Germany, France Seek Ways to Increase Pressure on Iran Over Missiles

By James Carstensen | January 24, 2018 | 6:56pm EST
A photo of a purported ballistic missile launch, posted on an Islamic Revolutionary Guard Corps website (Photo: Sepahnews)

Berlin ( – As Iran marks the second anniversary of implementation of the nuclear deal, Germany is reportedly mulling further sanctions on Tehran, in an apparent bid to show the U.S. that European allies are taking President Trump’s pressure over the controversial agreement seriously.

According to a report in Spiegel, German Foreign Ministry spokeswoman Maria Adebahr said German, France and E.U. officials plan to launch high-level talks about their concerns over Iran’s ballistic missile program and “regional activities” – likely a reference in part to Iran’s role in civil wars in Syria and Yemen.

“There’s a lot to discuss, and we are now tackling that,” Reuters quoted Adebahr as saying on Monday.

The U.S. has been pushing the E.U. to adopt a supplemental agreement that increases the scope of the 2015 Joint Comprehensive Plan of Action (JCPOA), including limits on ballistic missile development and greater access for inspections.

“This is a last chance,” Trump said earlier this month as he waived sanctions against Iran for what he said was the last time. In a message directed at European allies and the U.S. Congress, he said, “Either fix the deal’s disastrous flaws, or the United States will withdraw.”

But Juergen Hardt, foreign policy spokesman for Chancellor Angela Merkel’s conservative party in parliament, dismissed the Spiegel report and suggestions the Europeans were acting under U.S. pressure as “speculation,” and warned that new sanctions would push Tehran to cease honoring the nuclear deal.

French Foreign Minister Jean-Yves Le Drian told a meeting of E.U. foreign ministers in Brussels on Monday that Iran was not adhering to U.N. Security Council resolution 2231 – the 2015 resolution that endorsed the JCPOA, and included a provision saying Iran was “called upon” not to develop or launch ballistic missiles capable of delivering nuclear weapons.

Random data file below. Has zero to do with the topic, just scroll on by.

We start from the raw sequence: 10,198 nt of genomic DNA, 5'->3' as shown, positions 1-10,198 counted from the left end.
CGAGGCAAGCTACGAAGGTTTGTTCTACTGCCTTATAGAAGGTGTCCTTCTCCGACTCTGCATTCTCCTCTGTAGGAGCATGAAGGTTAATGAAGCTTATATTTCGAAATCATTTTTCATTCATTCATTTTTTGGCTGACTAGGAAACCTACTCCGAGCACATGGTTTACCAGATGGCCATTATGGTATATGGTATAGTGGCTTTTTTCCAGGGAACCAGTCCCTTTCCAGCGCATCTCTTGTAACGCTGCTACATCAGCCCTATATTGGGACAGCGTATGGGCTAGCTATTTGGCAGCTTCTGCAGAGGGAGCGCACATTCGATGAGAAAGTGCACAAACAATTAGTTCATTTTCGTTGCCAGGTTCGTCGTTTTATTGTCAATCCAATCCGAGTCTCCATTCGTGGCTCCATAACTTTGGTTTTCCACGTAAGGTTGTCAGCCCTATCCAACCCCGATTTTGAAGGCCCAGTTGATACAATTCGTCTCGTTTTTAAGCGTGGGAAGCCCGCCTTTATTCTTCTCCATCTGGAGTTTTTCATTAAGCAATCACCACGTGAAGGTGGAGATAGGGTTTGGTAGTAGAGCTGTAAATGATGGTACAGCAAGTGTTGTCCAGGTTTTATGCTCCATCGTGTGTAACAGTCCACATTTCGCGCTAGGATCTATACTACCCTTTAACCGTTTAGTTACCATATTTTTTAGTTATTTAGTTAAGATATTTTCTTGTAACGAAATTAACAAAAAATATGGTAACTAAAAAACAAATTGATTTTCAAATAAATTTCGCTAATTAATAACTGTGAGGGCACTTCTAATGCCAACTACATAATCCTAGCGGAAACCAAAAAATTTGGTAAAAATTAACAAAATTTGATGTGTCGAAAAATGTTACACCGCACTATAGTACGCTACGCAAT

According to a report by geopolitical intelligence platform Stratfor, Le Drian has disclosed that France has already began discussions with Iran over the matter.

Iranian foreign ministry spokesman Bahram Qassemi denied that Iran had held any such talks with the French.

On Monday, E.U. officials visited Tehran for a third round of bilateral talks on the JCPOA. Parties to the deal with Iran, which took effect in early 2016, are the U.S., Britain, France, Russia, China and Germany.

The second anniversary of JCPOA “implementation day” has been overshadowed by fears that Trump will terminate the deal – and by unease over the Iranian regime’s violent crackdown on street protests that erupted in late December.

At least 23 people were killed during the protests, and some 3,700 detained. Anti-regime demonstrations were also held in European cities, including Berlin, Paris, Stockholm and London.

The E.U.’s response to the crackdown has drawn criticism from some quarters, not least after the European Parliament’s foreign affairs committee invited hardline Iranian lawmaker Alaeddin Boroujerdi for an “exchange of views” over two days this week.

On Wednesday Maryam Rajavi, leader of the exiled Iranian opposition group National Council of Resistance of Iran (NCRI) urged European governments to adopt a tougher stance in response to the violence, and to take active steps to compel Iran to release those detained.

“Expressing concern is not enough,” she said during a visit to the 47-member Parliamentary Assembly of the Council of Europe (PACE), in Strasbourg, France. “Europe’s inaction sends the wrong signal to the brutal dictatorship in Iran that it can continue its crimes against the Iranian people with impunity.”

“The international community in general and Europe in particular must end their silence and inaction.”

(PACE is a body of lawmakers from national parliaments of the 47 member states of the Council of Europe, a grouping formed in the aftermath of World War II and distinct from the European Union. It meets four times a year in Strasbourg.)

Since the JCPOA was finalized, Germany has moved towards a normalization of relations with Iran, and benefited from closer business ties. German exports to Iran grew by 27 percent between 2015 and 2016, and by 19 percent between 2016 and 2017, reaching just under 2.4 billion euros ($2.9 billion) in export volume in the latter period.


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